years of preparation
The PCIT treatment modifications were based on previous research by lead author Professor Eva Kimonis from her pioneering work on the treatment of insensitive and unemotional traits and aggressive behavior in young children. Therapy is delivered in a unique environment where parent and child are observed behind a one-way mirror.
“The way it works is you have a two-way mirror, and your parent and child play together, while the parent uses the skills we taught them with the child,” Professor Kimonis said. said.
“And then you have a therapist like Georgie [Fleming] behind the one-way mirror, using a microphone to give real-time feedback to the parent via a wireless earpiece that the parent wears.
Professor Kimonis said it was important to treat children in this subgroup early, as callous and emotionless traits can develop into psychopathy later in life for some children.
“Emotionless insensitive traits are the precursor to childhood psychopathy, but that doesn’t mean that every child who shows emotionless insensitive traits will become a psychopath,” Professor Kimonis said.
“There’s this long-standing perspective that the trajectory of insensitive traits to psychopathy is really hard to get kids out of, and once you’re on the path to psychopathy, you’re not susceptible to treatment,” said Professor Kimonis.
“But I think what this treatment does is offer hope that we can actually adjust that trajectory, and those traits are potentially susceptible to intervention when we do it quite young. So we don’t think biology is necessarily fate.
After years of research on this subgroup of children, Professor Kimonis is excited about the latest research findings and what it could mean for improving the lives of parents and children in families where these early behavioral problems cause such sorrow.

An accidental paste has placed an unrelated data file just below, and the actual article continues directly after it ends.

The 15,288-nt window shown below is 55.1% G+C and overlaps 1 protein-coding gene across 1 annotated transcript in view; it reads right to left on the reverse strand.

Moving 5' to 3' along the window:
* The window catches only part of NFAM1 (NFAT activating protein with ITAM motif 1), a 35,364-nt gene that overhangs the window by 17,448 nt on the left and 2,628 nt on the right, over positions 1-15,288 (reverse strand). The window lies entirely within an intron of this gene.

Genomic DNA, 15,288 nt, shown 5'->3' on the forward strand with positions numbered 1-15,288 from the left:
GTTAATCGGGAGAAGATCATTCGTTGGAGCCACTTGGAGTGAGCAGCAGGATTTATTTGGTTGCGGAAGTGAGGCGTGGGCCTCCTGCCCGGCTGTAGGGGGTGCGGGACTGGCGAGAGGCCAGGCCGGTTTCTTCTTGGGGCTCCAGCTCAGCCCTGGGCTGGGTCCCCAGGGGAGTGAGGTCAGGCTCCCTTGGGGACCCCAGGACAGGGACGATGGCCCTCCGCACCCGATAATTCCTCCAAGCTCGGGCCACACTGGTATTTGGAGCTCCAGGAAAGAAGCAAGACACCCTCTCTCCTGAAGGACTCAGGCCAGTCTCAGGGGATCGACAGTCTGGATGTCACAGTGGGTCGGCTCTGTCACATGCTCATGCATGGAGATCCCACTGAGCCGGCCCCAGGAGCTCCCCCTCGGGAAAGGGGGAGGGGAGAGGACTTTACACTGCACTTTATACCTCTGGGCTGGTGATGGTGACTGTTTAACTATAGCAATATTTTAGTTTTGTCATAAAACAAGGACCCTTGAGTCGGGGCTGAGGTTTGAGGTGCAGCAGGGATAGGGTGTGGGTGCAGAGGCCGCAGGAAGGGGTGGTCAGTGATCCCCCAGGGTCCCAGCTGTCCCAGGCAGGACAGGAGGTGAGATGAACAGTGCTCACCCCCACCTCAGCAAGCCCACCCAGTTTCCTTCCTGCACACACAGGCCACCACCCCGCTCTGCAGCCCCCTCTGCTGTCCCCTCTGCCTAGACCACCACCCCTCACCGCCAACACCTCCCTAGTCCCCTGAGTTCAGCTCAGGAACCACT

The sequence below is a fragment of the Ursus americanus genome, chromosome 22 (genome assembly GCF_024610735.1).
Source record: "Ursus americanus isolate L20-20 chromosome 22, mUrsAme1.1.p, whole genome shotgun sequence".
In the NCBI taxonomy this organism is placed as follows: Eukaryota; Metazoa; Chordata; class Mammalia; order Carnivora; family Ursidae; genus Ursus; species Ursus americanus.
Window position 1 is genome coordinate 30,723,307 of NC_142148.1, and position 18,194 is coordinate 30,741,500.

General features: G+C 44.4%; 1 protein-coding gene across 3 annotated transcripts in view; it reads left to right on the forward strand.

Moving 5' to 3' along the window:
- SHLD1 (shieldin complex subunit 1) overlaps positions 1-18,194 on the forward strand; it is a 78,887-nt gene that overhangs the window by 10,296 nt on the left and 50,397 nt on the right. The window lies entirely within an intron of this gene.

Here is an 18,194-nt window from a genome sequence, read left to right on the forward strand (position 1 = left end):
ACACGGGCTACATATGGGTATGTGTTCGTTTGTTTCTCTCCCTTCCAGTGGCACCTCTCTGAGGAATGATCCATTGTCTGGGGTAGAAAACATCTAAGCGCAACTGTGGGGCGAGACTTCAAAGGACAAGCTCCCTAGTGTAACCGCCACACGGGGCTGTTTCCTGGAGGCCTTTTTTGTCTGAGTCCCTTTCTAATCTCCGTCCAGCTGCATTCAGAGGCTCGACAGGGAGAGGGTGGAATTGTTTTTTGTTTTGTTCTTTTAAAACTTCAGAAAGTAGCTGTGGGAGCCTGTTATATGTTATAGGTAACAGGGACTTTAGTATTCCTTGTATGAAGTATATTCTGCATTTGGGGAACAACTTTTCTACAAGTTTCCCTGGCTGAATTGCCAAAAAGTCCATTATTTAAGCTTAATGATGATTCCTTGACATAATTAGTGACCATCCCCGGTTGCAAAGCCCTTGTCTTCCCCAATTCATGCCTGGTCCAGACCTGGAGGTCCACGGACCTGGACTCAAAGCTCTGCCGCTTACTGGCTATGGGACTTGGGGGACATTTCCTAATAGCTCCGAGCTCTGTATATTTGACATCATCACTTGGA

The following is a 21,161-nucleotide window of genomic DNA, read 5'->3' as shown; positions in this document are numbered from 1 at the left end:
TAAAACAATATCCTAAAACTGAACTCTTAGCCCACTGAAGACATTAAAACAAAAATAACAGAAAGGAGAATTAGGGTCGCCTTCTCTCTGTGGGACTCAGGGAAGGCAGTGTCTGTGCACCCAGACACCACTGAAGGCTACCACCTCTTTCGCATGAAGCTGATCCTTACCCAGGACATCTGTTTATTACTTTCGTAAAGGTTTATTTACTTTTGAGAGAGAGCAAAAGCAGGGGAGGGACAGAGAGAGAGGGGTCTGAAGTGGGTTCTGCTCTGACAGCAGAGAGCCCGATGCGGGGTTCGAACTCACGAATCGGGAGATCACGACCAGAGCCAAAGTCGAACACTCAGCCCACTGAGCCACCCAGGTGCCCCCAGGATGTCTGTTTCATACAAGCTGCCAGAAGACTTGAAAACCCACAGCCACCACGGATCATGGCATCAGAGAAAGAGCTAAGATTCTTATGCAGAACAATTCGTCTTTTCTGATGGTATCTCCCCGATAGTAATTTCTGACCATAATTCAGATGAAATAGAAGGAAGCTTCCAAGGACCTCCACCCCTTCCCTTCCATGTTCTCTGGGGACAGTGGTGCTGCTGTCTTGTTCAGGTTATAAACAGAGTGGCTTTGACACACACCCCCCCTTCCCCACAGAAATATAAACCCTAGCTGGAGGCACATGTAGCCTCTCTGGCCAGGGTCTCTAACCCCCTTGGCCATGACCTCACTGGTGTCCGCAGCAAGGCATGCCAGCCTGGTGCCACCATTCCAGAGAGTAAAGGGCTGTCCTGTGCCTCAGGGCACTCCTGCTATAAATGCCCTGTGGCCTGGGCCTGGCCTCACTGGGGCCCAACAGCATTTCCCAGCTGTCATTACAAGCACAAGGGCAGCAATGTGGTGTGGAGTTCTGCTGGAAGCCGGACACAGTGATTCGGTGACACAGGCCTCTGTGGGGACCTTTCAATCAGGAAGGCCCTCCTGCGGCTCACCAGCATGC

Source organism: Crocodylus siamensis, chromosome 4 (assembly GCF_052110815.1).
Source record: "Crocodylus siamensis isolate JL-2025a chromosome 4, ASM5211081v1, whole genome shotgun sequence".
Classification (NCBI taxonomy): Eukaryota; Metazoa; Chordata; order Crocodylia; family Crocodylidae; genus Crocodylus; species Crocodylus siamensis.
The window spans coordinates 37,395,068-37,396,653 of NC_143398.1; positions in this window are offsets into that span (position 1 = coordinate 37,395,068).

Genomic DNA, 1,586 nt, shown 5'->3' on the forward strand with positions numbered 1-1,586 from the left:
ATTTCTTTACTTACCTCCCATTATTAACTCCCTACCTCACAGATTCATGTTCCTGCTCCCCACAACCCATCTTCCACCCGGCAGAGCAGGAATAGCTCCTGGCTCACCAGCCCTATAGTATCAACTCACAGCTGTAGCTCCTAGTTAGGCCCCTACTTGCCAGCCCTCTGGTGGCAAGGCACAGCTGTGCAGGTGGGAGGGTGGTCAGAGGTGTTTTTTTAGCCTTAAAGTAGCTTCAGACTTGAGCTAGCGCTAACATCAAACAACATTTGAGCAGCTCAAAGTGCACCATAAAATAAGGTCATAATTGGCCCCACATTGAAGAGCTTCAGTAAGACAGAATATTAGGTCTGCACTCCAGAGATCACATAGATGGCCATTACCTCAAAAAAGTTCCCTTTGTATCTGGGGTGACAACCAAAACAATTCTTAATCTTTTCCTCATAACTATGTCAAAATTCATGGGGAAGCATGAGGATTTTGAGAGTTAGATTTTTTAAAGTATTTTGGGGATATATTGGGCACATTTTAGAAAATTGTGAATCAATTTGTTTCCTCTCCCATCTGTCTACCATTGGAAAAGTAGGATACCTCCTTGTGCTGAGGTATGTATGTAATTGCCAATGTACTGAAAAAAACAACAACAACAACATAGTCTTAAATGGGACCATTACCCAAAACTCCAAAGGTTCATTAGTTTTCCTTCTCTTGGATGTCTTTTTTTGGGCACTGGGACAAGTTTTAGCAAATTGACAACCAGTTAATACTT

“This is really new research, it’s the first study where we’ve only recruited this subgroup of children with insensitive traits and found that targeted treatment works better than treatment. It’s the first try that takes this group of kids and says, “We can make things better for them and get them out of that way on the track.”
Give access to children
Professor Kimonis said the latest research is the first step in a multi-pronged plan to enable access to these types of specialist treatment for children who might not otherwise get it.
“The first step is to figure out how we can best get this to the kids who need it.
“Georgia [Dr Fleming] is already leading a project based on this research at Ingleburn Public School that ensures that children who exhibit these characteristics – as well as their parents and teachers – have access to this program in communities where they are less likely to have access to this kind of help.
“A real novelty in the way we deliver the program in school is to involve the teacher to work with the parent to use consistent strategies. This means that the gains from treatment are more likely to extend to home and school.
The researchers said they are also considering other schools and there are plans to build a clinic at Condell Park Public School as a second site, with both schools serving a network of schools around them.
“The next step is to promote this program in the community of practitioners who do this type of treatment, so that we can then extend the learnings,” said Professor Kimonis.
Dr. Fleming said beauty treatment is not a one-size-fits-all approach, but rather tailored to each family and each child based on their needs.
“There’s so much room to individualize how we administer treatment, and we certainly understand what the barriers are for each individual family that keeps them stuck in this cycle of chronic non-compliance and chronic outbursts of anger.”
At its core, therapy is a parenting program, but with a difference.
“They don’t come to us to learn how to parent in the same way that they don’t come to us to learn how to drive a car – they already know how to drive the car,” Professor Kimonis said. “It’s like they come to us to learn how to be like a Formula 1 driver, because raising these kind of kids requires a different skill set and almost a super parenting approach.”
Dr Fleming said: ‘I have so much empathy for the parents when they walk into the room. And if we could work with the parent, using our scientific expertise and their expertise on their family and child, we have almost everything we need in the room to tweak a few things to make life a little easier. for all family members, that’s the goal.